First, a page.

- Aull, Felice
- Date of entry: Feb-04-1997
- Last revised: Aug-16-2006
A witty and wildly imaginative evocation of a female patient’s encounter with a male physician. The poem is full of the counterplay of eroticism and sterile technology, of the body as love object and object of diagnosis, of the doctor’s cool clinicality and the patient’s desperate neediness. To her, the doctor is an "abstracted lover" for whom she willingly lies down "while he unfolds / her disease . . . ." Orgasmically, "he warms / to his consummation" which is for him "a most enjoyable diagnosis." He is finished with her but she feels cheated--he hasn’t grasped her essence. "Don’t leave me! Learn me!" " . . . taste my living texture. / Sweat to hunt me with love, and burn with me."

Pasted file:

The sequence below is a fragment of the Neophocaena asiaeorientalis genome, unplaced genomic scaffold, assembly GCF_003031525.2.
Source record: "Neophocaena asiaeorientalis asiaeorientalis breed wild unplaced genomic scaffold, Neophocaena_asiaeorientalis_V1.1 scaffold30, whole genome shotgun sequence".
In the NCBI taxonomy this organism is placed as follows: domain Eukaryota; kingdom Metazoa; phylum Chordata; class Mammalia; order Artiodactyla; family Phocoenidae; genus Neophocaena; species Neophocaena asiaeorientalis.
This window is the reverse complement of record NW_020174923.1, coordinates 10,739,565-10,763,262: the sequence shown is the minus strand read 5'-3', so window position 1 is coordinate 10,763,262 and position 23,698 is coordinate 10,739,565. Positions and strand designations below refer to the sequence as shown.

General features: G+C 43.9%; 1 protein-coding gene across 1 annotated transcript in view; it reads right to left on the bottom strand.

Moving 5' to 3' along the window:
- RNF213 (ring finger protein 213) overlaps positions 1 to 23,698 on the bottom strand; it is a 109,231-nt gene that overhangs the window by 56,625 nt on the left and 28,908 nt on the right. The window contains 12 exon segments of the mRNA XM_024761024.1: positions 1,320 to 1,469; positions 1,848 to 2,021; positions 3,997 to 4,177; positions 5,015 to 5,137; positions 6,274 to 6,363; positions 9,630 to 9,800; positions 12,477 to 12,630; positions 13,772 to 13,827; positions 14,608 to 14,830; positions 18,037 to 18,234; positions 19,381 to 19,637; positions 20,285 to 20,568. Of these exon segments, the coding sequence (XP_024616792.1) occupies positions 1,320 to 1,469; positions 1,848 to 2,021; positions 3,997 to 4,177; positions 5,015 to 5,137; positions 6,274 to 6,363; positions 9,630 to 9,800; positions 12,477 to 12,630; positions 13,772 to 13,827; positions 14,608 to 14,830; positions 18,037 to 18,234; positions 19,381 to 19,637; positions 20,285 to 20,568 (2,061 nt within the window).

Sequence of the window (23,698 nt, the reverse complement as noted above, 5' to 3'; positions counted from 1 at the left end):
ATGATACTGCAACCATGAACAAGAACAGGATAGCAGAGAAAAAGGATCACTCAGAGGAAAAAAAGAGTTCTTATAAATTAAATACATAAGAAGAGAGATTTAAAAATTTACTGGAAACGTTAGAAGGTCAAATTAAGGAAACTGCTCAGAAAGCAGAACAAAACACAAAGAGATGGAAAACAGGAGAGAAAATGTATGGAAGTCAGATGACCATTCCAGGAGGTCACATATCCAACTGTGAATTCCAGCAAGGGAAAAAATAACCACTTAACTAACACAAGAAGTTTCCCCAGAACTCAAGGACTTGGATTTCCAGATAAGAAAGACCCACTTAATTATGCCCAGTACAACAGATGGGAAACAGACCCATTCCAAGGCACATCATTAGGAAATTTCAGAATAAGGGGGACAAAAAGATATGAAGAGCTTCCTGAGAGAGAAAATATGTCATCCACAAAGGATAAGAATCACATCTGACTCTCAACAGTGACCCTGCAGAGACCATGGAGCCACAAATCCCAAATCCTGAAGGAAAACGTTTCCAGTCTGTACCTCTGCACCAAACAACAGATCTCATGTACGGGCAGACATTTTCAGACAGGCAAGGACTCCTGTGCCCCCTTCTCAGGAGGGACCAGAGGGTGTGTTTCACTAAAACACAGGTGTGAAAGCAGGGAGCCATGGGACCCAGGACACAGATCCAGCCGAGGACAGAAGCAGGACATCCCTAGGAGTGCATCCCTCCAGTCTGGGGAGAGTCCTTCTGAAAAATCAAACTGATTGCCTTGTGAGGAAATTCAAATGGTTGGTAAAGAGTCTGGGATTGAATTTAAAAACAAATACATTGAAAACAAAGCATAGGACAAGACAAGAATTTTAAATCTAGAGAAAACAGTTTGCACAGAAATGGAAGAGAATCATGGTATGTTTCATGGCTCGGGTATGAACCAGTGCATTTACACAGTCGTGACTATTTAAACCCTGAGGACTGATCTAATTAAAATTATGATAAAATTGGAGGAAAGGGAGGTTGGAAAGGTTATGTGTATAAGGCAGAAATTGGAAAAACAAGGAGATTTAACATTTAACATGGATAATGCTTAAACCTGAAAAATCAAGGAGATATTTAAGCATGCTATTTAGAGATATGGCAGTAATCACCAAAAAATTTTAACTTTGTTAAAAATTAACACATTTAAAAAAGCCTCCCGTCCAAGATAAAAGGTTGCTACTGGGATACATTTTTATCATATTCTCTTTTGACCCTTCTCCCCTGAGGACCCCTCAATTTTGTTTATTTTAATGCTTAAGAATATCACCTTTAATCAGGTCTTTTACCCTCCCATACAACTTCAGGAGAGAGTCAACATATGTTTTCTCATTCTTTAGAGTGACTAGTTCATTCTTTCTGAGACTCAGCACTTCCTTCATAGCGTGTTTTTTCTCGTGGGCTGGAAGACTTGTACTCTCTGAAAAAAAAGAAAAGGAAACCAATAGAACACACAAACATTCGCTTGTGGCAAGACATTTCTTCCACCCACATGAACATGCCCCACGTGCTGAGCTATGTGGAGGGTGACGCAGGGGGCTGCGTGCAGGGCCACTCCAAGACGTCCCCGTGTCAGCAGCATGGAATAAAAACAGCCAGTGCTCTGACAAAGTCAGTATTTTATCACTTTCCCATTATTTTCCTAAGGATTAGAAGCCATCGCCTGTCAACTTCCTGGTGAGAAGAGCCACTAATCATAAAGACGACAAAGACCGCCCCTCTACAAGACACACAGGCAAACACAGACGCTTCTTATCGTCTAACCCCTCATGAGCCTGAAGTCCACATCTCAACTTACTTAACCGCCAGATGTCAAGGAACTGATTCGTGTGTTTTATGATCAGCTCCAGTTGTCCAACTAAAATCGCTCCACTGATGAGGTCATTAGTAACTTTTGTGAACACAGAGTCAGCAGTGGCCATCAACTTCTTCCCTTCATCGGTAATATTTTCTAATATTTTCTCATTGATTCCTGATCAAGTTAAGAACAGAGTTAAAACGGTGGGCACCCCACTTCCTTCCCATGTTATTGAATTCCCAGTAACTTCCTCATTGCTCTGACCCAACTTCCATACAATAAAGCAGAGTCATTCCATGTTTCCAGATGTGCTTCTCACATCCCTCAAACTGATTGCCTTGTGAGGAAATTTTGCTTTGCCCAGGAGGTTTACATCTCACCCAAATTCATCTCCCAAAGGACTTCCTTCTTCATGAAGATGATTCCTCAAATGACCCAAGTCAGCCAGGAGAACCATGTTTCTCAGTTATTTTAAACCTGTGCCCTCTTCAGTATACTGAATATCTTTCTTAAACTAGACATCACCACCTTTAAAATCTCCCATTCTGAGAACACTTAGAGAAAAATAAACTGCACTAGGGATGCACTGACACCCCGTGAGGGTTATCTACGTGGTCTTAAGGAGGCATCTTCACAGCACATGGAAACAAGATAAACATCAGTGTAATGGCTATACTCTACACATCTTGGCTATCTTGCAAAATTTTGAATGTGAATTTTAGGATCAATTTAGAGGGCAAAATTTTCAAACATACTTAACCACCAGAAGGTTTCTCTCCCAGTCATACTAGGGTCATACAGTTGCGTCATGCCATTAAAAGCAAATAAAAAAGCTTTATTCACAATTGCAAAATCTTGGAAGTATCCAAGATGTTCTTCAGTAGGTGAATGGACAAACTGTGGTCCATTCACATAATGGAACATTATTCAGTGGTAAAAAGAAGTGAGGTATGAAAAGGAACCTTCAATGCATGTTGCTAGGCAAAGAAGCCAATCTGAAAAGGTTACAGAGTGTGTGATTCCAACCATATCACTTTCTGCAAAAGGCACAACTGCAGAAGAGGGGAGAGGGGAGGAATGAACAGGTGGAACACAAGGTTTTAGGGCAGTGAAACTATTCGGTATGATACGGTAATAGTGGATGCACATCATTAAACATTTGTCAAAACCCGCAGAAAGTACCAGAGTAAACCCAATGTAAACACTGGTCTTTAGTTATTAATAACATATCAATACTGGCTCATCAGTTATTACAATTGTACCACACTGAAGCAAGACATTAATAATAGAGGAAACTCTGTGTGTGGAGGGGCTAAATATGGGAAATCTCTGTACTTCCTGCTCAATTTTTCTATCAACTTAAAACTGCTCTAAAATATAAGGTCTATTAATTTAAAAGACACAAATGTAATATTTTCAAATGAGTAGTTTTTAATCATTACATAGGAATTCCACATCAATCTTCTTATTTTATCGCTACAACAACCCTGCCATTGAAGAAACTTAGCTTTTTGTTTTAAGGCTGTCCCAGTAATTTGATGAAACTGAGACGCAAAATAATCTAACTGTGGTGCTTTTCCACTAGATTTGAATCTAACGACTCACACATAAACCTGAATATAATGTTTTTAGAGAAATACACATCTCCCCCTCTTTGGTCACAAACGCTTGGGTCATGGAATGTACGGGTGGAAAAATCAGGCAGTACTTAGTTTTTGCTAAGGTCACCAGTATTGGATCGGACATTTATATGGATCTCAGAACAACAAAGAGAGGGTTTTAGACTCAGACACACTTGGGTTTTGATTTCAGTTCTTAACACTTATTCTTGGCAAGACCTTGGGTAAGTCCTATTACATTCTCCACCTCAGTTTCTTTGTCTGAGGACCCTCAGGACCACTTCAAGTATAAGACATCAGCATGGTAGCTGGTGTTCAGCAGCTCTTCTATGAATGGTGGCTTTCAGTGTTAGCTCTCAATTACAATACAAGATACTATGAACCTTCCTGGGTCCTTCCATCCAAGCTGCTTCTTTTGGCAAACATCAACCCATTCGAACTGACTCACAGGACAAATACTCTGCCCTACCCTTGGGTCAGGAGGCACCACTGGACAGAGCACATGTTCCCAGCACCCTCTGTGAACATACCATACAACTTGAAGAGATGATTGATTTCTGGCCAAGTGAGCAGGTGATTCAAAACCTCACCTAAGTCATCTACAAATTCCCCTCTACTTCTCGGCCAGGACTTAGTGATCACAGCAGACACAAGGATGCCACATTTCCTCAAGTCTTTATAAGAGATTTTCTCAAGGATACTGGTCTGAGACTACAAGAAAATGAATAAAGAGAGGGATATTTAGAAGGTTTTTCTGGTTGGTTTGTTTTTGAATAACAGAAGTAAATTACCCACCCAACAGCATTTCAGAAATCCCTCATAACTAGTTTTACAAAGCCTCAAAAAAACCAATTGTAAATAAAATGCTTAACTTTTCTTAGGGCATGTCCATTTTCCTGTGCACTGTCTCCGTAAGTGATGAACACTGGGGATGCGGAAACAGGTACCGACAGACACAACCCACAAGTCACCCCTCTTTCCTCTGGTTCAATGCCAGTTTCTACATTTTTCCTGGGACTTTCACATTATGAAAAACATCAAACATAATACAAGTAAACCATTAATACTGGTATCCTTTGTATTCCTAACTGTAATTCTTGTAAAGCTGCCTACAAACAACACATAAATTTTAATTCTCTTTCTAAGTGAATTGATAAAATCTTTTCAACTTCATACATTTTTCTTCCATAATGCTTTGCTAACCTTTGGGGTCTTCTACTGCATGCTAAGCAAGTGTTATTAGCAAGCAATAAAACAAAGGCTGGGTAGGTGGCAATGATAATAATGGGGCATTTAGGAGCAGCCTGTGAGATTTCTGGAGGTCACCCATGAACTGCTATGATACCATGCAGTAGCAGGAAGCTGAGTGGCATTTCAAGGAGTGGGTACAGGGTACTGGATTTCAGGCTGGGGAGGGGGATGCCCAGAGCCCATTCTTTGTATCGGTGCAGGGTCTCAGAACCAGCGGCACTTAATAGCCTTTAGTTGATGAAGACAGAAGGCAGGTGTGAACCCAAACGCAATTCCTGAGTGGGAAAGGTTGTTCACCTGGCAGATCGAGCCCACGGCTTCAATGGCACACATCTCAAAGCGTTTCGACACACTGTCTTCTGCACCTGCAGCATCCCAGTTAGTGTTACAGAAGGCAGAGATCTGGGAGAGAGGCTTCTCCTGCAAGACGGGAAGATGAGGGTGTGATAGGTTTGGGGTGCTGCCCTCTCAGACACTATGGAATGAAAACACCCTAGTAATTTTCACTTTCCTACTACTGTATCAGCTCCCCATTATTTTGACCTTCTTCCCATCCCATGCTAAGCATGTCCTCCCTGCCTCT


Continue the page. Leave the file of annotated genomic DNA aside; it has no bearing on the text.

This poem was first published in book form in 1959 (Valentines to the World).
If It Be Not I: Collected Poems 1959-1982